It’s a hangover dish. Or at least it seems like the dish was invented by a drunk. – Aaron Garcia, owner of Pialeadero de Guadalajara, Mexico City, June 2017
One of the reasons that Karen (Karen’s Kitchen Stories) decided we BBBabes should make Birotes Saladas this month was so we could make tortas ahogadas (drowned sandwiches).
Here is what David Norman and Bryan Ford have to say about the sandwiches:
They say the torta ahogada was invented by accident when a sandwich vendor dropped a carnitas-filled roll into a vat of tomato salsa. It is now ubiquitous in the market stalls, street cars, and restaurants of Mexico’s second largest city.
There are two sauces, one a flavorful but not spicy tomato sauce for “drowning” the sandwich, and a second made from arbol chiles, potent and fiery, used to cusomize the heat level. […] I read that a true Tapatio (a native of Guadalajar) supposedly can eat this sandwich by hand with only one napkin […] One important element in a torta ahogada is the refried beans used to coat the inside of the cut rolls. In Guadalajara, Mayocoba beans are treaditionally used […] [but, you] can use any variety except black beans.
– David Norman, Bread on the Table | Torta Ahogado – Sandwich from Gadalajara, p235
I find nothing more satisfying than recreating the unique breads of Latin America in my very own kitchen. I especially love when the bread is meant to be stuffed with savory fillings and drowned in spicy salsa—in Mexico, the torta ahogada is just that.
– Bryan Ford, New World Sourdough: Artisan Techniques for Creative Homemade Fremented Breads | Birote, p60
Hmmm. I find it difficult to believe that drowning the sandwich in tomato salsa wasn’t entirely by design.
I gather from reading various historical sources that Birotes Salados were introduced to Guadalajara by the French in the 1860s when they were attempting to invade Mexico under the Hapsburg Maximilian I (Franz Joseph I’s younger brother).
[The] baguette-like shape is a sign of French influence. The French invaded Puebla in the mid-nineteenth century and were defeated in 1867, but their influence over Mexican cuisine continued decades after their defeat due, in large part, to president Porfirio Díaz’s obsession with French food. It was under Díaz’s rule that many of Mexico’s pan dulce pastries were created, and it’s possible that the bolillo comes from this time as well. When exactly the torta came to be is still a mystery, but by the mid-twentieth century, the sandwich was firmly cemented in Mexican food and culture.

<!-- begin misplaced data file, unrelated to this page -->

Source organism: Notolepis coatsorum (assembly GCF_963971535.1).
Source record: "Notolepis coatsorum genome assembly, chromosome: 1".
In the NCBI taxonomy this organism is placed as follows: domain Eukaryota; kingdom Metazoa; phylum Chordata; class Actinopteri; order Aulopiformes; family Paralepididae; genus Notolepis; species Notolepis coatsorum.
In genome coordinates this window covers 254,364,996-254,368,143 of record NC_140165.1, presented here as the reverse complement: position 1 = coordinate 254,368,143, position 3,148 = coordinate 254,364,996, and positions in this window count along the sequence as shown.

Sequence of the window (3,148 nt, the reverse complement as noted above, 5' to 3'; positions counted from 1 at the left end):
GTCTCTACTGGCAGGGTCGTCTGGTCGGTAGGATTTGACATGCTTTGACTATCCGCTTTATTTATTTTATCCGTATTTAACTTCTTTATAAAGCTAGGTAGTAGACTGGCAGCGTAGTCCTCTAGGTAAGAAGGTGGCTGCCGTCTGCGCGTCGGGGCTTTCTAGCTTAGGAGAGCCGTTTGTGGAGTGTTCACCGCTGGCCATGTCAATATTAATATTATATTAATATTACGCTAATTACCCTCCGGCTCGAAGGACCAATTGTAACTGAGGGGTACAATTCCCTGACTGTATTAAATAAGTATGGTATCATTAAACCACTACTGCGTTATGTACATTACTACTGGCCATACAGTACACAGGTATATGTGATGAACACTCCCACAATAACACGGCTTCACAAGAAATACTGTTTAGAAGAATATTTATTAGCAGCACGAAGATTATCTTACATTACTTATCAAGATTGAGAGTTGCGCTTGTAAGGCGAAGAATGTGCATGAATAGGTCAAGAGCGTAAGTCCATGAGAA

– Masterclass: Guide to Mexican Tortas: 5 Traditional Types of Tortas | A Brief History of the Torta
At least one source says that freshly baked bread was served to the French soldiers, and day-old bread was given away to the general Mexican population. My theory – unsubstantiated by anyone, is that having to eat day-old really really crusty bread is why the Guadalajarans developed Tortas Ahogadas – just so that really tough crust on stale bread wouldn’t break their teeth!
I thought of this when we were trying our mixed-up version of Tortas Ahogados the first night and both of us had a devil of a time sawing through the crust….
Even though almost all of the recipes I skimmed called for refried beans, carnitas, two salsas (chile and tomato) and onions, it also seems not unlikely that there are as many ways to prepare Tortas Ahogodas as there are Guadalajarans.
Condiments […] star in the torta ahogada, from the Mexican state of Jalisco, a unique “drowned” sandwich of pork swimming in chile sauce.
– SAVEUR No.137 (April 2011) | South of the Border – Latin American Sandwiches, p.81
El Pialadero de Guadalajara, just a few blocks from Reforma, packed with these office workers almost every day of the week. Pialadero’s specialty is one of Mexico’s messiest plates, the torta ahogada (or “drowning sandwich”). It is a meal so sloppy that the restaurant provides diners protective plastic gloves to don while eating it. […] [T]ortas ahogadas are one of the most beloved cultural exports from the northern Mexican state of Jalisco, where the city of Guadalajara is located. The dish consists of carnitas, pork slowly cooked in its own fat, stuffed into a crusty roll […] which is then doused in a red tomato or chili sauce that pools at the bottom of the plate. Ideally, the moist sauce suffuses the bread’s hard crust, resulting in a semi-mushy outer texture that doesn’t fall apart.